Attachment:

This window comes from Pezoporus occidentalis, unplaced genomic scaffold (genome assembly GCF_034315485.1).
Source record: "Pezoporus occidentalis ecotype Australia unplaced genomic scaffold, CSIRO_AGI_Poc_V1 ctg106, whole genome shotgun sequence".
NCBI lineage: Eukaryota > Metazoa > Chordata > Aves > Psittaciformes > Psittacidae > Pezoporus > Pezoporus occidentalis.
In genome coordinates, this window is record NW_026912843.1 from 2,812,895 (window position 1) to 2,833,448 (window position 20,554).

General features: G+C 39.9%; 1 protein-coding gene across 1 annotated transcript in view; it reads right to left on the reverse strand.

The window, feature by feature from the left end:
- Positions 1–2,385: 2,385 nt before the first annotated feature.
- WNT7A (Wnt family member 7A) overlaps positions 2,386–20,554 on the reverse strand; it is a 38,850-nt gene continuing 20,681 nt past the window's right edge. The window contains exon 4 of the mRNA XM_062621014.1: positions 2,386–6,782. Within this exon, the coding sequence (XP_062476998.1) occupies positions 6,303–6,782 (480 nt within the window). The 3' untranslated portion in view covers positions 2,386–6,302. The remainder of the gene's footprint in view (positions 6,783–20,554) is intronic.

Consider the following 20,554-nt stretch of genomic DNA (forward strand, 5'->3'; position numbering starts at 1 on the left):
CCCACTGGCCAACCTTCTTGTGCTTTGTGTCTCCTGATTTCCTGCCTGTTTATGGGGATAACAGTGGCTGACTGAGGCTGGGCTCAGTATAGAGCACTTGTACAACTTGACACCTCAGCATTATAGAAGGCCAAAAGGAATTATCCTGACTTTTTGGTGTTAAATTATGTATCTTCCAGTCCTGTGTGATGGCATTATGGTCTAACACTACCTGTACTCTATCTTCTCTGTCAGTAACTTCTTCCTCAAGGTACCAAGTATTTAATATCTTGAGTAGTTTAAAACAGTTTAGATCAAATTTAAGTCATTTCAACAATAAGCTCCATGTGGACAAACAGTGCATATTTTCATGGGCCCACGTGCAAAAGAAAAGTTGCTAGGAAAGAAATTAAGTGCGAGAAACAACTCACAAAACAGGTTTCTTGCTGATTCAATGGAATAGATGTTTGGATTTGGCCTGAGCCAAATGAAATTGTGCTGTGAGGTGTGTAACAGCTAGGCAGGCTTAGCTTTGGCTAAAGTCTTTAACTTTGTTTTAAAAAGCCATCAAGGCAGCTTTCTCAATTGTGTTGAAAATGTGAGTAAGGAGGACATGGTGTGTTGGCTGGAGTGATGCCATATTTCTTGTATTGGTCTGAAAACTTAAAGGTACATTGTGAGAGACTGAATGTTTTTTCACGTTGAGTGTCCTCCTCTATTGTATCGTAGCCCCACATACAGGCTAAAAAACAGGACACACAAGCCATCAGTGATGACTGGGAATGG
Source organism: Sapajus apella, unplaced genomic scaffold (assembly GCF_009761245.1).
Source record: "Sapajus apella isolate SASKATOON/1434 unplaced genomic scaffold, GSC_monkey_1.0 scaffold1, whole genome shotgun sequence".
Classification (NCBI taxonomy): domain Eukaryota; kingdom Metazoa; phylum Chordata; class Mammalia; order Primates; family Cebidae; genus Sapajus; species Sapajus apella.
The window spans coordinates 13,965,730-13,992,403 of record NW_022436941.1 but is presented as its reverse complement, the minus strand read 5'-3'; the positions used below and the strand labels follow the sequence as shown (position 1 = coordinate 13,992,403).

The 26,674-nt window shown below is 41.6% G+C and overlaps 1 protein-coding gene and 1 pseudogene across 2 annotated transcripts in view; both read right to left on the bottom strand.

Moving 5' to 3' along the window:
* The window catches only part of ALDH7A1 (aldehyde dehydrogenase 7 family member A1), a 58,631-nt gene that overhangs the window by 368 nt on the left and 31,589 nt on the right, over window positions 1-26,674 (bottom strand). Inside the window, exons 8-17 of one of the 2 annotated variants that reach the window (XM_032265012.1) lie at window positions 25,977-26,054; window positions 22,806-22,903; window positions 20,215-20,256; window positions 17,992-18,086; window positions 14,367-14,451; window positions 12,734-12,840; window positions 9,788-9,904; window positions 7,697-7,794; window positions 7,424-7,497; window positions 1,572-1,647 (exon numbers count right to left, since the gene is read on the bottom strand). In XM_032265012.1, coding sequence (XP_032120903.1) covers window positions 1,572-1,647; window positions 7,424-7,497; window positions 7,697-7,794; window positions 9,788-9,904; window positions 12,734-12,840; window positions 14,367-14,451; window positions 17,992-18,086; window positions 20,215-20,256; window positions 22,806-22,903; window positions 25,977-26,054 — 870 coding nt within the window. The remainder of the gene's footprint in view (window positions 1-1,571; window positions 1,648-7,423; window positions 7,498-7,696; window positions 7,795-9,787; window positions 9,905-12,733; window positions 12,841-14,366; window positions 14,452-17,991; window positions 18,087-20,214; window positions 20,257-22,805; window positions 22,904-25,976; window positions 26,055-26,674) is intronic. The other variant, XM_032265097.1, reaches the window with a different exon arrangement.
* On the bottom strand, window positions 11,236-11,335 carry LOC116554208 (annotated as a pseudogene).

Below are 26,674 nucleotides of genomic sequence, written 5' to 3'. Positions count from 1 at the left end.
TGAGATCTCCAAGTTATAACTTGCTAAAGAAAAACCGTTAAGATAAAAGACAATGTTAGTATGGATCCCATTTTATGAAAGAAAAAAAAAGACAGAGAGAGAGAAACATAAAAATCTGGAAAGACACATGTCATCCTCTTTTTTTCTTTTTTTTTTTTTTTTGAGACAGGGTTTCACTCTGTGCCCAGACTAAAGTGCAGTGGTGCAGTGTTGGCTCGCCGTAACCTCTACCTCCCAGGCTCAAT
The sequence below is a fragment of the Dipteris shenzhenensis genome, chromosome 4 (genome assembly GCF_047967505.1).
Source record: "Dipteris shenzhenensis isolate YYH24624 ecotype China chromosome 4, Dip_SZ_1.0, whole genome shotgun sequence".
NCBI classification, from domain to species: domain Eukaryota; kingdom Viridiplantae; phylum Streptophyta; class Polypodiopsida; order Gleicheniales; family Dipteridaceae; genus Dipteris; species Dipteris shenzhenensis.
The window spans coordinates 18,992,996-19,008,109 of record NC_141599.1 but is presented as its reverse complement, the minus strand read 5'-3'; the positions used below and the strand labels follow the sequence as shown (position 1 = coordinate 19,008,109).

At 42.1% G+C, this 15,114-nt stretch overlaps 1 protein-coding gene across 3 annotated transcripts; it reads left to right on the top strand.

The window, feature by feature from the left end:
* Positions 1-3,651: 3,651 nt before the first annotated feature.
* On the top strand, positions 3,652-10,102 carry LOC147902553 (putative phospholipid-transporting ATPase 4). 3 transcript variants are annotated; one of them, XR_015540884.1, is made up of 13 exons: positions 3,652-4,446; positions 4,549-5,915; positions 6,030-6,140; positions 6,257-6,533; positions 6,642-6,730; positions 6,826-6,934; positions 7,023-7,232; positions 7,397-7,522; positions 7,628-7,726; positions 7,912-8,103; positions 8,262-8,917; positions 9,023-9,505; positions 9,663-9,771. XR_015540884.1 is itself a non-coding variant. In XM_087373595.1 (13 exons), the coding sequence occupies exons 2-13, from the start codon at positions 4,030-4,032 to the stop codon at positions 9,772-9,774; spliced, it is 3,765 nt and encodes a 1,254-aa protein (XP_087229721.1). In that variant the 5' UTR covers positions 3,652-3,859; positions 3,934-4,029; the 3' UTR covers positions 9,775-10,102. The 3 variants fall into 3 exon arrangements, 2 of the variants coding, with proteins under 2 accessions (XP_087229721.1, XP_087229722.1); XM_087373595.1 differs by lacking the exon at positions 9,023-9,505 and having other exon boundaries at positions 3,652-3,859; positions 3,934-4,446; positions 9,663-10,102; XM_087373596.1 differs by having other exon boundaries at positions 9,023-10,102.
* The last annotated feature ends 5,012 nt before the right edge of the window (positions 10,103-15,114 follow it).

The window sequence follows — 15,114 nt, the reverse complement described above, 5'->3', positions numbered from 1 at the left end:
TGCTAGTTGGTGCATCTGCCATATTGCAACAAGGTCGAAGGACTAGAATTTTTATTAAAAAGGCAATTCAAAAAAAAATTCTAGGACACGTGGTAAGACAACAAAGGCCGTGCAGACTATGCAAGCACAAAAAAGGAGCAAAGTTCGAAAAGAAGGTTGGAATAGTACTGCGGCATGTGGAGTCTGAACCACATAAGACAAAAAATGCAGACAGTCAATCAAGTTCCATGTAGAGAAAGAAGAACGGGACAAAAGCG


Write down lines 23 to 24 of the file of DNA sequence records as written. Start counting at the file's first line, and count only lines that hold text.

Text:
NCBI classification, from domain to species: domain Eukaryota; kingdom Viridiplantae; phylum Streptophyta; class Polypodiopsida; order Gleicheniales; family Dipteridaceae; genus Dipteris; species Dipteris shenzhenensis.
The window spans coordinates 18,992,996-19,008,109 of record NC_141599.1 but is presented as its reverse complement, the minus strand read 5'-3'; the positions used below and the strand labels follow the sequence as shown (position 1 = coordinate 19,008,109).